June 14, 2015
June 14, 2015
June 17, 2015
26.729.1 - 26.729.11
Exploring Learner Engagement and Achievement in Large Undergraduate Engineering Mechanics CoursesUndergraduate engineering mechanics courses often represent a significant challenge to aspiringengineers because of the conceptually challenging course content and a misperceived status asfinal “roadblocks” before students enroll in specialized classes of a particular engineeringdiscipline. Further, large class sizes increasingly distance students and faculty from the teachingand learning endeavor – instructional and assessment methods become mechanized (e.g. onlineauto-grading) and, as a result, satisfaction and engagement for all suffer. In effect, thesefundamental mechanics courses become a major barrier for student persistence and success inengineering. Our study seeks to inform and improve these educational environments through abetter understanding of relationships between course engagement (e.g., time on task, methods ofengagement, changes in engagement over time) and achievement in select Statics courses at alarge, research intensive, public university.Though the written learning outcomes of a typical Statics course may be exclusively technical,the timing and nature of the course in the engineering curriculum position it as one that alsorequires students to develop proficiency in self-regulation and metacognition. Successfulstudents must learn to integrate knowledge and skills from several first-year engineering andmathematics courses, effectively manage time and study strategies, and develop an awareness ofwhat concepts may require additional attention. Though student success in any course is afunction of these interdisciplinary skills, because Statics represents such an early pivotal point inan engineering curriculum, student ability to self-regulate learning represents a critical area offurther study. Grounded in that argument, our study explores how often (hours/week) andthrough what methods (e.g., classroom attendance, office hours, independent problem solving,group problem solving) students self-report engaging with course content throughout thesemester. We collected data through a series of online surveys administered during class periodsbefore and after high-stakes achievement tests. We paired survey responses with courseachievement data (homework average, high-stakes tests 1-4, final exam, overall course grade) tolink students’ time spent on different activities to course performance. The initial surveyresponse included 257 participating students out of a total possible 350 students across twosections of Statics. Results show average hours/week engagement times well below theinstitutionally expected 3:1 hours outside of class to hours in class ratio in addition toconnections between particular study strategies and achievement (e.g. those dedicating time tosolving novel problems scored higher than those primarily reviewing past completed problems).With an enhanced understanding of data-enlightened relationships between engagement andachievement, we will share findings with students in the courses to help further cultivate learneragency and help them target specific high impact learning practices. Collecting, sharing, anddiscussing data related to overarching class-wide engagement and performance can help fosterownership and metacognitive awareness in both students and teachers. In so doing, we hope todirectly improve student success and persistence in engineering at our own institution while alsocontributing to scholarly discussions on student engagement and achievement in large classes,particularly in engineering mechanics courses.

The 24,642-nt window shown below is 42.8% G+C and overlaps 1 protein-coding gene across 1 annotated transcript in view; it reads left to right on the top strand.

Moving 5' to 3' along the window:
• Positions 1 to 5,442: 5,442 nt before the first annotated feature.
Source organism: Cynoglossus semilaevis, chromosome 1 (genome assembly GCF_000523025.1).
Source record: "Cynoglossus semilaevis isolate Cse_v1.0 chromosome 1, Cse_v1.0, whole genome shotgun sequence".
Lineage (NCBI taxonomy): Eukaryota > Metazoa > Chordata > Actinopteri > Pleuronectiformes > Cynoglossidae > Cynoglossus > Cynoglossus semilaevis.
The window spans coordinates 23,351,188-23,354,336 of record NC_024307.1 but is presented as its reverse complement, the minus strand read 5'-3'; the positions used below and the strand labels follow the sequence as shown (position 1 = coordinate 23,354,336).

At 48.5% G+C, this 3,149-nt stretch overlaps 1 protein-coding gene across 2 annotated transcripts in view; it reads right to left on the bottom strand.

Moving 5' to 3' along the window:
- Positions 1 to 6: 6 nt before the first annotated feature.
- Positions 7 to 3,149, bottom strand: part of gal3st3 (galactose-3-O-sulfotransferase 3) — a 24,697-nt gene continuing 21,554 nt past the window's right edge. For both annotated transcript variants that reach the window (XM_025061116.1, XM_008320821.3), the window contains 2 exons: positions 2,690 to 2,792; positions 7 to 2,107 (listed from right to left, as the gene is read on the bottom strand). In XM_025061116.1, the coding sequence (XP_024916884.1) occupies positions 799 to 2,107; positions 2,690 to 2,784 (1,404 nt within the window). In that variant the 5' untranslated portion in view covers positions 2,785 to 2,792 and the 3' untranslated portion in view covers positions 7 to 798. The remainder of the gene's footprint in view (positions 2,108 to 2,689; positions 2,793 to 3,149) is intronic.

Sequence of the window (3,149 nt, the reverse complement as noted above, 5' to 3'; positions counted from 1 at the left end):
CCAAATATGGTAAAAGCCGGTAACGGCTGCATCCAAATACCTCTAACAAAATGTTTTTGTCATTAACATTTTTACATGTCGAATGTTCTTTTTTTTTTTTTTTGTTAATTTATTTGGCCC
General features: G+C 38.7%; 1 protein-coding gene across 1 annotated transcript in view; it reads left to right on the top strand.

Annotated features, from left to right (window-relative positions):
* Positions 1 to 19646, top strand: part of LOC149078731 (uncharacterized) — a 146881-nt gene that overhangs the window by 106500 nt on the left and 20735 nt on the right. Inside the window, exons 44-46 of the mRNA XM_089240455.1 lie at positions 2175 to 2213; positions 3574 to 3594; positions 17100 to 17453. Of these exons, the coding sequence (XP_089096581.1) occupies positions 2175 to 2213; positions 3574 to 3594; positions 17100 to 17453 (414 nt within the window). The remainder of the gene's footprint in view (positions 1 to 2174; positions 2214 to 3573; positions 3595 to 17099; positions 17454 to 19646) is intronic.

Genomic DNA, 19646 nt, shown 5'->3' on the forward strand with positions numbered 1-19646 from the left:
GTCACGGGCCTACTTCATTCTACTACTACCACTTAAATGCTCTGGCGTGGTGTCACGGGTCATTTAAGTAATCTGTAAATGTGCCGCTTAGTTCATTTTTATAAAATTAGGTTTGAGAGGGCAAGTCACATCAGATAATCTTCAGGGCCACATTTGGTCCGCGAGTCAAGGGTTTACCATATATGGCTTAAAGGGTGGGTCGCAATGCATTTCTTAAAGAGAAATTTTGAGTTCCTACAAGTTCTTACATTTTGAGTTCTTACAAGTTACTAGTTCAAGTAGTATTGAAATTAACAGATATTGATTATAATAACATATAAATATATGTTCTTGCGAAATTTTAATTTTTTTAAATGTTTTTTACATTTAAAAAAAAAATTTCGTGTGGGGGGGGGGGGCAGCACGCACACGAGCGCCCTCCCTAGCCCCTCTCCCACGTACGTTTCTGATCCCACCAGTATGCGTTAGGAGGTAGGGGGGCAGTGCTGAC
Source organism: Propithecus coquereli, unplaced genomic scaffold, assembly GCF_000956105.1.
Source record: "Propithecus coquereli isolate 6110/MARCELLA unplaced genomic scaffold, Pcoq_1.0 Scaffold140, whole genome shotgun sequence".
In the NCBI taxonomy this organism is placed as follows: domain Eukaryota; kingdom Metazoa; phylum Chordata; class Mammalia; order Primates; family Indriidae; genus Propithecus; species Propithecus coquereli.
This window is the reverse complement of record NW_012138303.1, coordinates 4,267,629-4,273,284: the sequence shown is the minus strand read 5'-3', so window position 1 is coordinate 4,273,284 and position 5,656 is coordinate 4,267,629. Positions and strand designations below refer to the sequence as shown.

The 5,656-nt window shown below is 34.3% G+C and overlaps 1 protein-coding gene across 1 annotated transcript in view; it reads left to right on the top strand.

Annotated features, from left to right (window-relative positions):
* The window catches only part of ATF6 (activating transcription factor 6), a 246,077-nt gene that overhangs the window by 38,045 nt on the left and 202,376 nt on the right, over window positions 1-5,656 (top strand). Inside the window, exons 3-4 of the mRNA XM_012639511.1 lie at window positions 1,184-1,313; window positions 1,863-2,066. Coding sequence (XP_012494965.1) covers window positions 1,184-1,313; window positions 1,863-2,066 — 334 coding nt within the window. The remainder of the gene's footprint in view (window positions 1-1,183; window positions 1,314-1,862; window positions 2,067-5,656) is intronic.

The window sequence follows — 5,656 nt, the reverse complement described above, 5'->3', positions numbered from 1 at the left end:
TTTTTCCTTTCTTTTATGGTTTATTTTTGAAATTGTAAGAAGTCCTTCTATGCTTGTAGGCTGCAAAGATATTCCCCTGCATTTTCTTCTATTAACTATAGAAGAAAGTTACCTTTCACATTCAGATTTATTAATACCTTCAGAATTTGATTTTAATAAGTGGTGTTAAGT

Grohs, J. R., & Kinoshita, T., & Novoselich, B. J., & Knight, D. B. (2015, June), Exploring Learner Engagement and Achievement in Large Undergraduate Engineering Mechanics Courses Paper presented at 2015 ASEE Annual Conference & Exposition, Seattle, Washington. 10.18260/p.24066
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